Moore doesn't explain this but he does a yeoman's job of convincing viewers that we can't let the forces of greed hijack our country. And he does it with heart, soul and the inimitable Moore sense of humor.

Tuesday, October 6, 2009

Coco Before Chanel: Oo la la!

So, the Movie Slut ran into a large editor-at-large, who shall remain nameless.
"There's nothing interesting about Coco before Chanel," he insisted. "She's only interesting after she became Chanel."
He has a point.
Still, the Movie Slut thoroughly enjoyed this orphanage-to-haute couture biopic, even if adorable Audry Tautou was miscast as the smile-averse Coco.
Who could resist bearing witness to the birth of the Little Black Dress? Who wouldn't kill to be there when our heroine notices the chic-potential of fishermen's shirts? And voila, jersey!
Will you adore this movie?
Only if you're a rabid fashionista. The Movie Slut hopes you are.

Saturday, October 3, 2009

Bright Star: A thing of beauty

Bright Star, Australian director Jane Campion's latest gift to movie-goers, outshines anything The Movie Slut has seen at the multiplex for ...well, as long as she can remember.
You got your poetry. You got your music. Mozart! You got your period costumes. You got scenery. Lush and swoon-worthy.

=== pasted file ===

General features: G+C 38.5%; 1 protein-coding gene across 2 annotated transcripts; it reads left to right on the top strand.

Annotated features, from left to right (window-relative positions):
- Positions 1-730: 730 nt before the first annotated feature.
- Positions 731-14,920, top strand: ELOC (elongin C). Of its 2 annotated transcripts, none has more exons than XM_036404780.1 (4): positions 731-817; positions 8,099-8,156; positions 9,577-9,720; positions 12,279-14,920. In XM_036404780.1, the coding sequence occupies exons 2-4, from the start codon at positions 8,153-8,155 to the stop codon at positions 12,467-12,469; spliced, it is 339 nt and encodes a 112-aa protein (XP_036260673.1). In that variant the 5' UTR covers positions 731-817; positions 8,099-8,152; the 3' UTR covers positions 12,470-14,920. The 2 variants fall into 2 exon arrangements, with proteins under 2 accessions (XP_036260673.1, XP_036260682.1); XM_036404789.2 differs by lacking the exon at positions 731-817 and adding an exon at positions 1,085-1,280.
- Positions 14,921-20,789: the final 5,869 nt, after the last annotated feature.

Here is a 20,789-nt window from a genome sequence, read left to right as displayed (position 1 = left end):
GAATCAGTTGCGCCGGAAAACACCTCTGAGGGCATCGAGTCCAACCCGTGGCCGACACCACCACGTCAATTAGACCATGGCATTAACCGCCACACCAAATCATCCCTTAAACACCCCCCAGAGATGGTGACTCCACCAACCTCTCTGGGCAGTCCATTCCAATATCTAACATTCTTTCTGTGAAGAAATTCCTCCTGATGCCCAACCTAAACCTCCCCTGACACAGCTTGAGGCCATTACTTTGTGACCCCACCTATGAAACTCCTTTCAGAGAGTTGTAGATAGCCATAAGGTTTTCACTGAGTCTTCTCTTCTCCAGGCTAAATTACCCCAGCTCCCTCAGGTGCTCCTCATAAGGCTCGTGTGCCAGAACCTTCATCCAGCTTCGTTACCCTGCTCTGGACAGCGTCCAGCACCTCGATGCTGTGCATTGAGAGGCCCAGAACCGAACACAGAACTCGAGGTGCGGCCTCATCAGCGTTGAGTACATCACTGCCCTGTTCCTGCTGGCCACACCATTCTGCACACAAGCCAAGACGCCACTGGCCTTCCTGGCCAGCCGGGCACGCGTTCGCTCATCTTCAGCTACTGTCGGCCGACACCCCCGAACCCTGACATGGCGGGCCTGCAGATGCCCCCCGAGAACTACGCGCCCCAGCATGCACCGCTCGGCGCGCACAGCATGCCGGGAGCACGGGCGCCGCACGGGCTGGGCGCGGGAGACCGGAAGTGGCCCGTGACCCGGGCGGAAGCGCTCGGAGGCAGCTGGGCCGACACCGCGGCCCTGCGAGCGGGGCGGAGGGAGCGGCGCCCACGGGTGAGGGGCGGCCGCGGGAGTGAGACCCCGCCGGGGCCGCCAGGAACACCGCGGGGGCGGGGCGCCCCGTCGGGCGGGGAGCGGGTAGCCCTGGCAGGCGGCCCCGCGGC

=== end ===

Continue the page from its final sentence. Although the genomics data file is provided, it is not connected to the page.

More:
As poet John Keats, the subject of this biopic, might say, It is a movie of sensations rather than thought, though those who wish to think about the fragility of life and the frustrations of love in a time of tuberculosis can ruminate to their brain's content.
Bright Star is a joy, if not forever, than at least for one hour and fifty-nine minutes.

Thursday, September 24, 2009

Love Happens: Good Grief!

Attention Movie-Goers: "Love Happens," the new flick staring Jennifer Aniston and Aaron Eckhart, is not — NOT — a romantic comedy.
Why were the folks interviewed by the Movie Slut at her local multiplex under that misconception?
Could be because Aniston and Eckhart are bigtime rom-com alum. And, oh yes, the title.
The truth is that this movie is about a decidedly unfunny subject: Grief.
Eckhart, a psychologist mourning the death of his wife, writes a book about dealing with grief and is on the verge of becoming a brand — DVDs, talk show appearance and the rest of the nonsense.
Trouble is, his grief is still raw and wretched.
Meanwhile, Aniston, who's screwed up in her own way, happens along and helps him take baby steps in the direction of healing.
Does this movie have anything profound to say about life after loss?
The movie slut isn't sure. But it is a profoundly sad movie sprinkled with amusing moments. Knowing that might help movie-goers.
Despite what the critics say, Aniston and Eckhart do click in this flick. But the real love story here is with the city where it's filmed. Seattle manages to be lovely even with all the tears pouring down from its skies.

Friday, September 18, 2009

The Informant! Not my exclamation point

Much has been made of the low-rent rug perched atop Matt Damon's head in The Informant!, the new flick in which he stars as F.B.I. whistle-blower Mark Whitacre.
What's a gazillion times more interesting is this question: What the freaking heck is going on inside Whitacre's head!?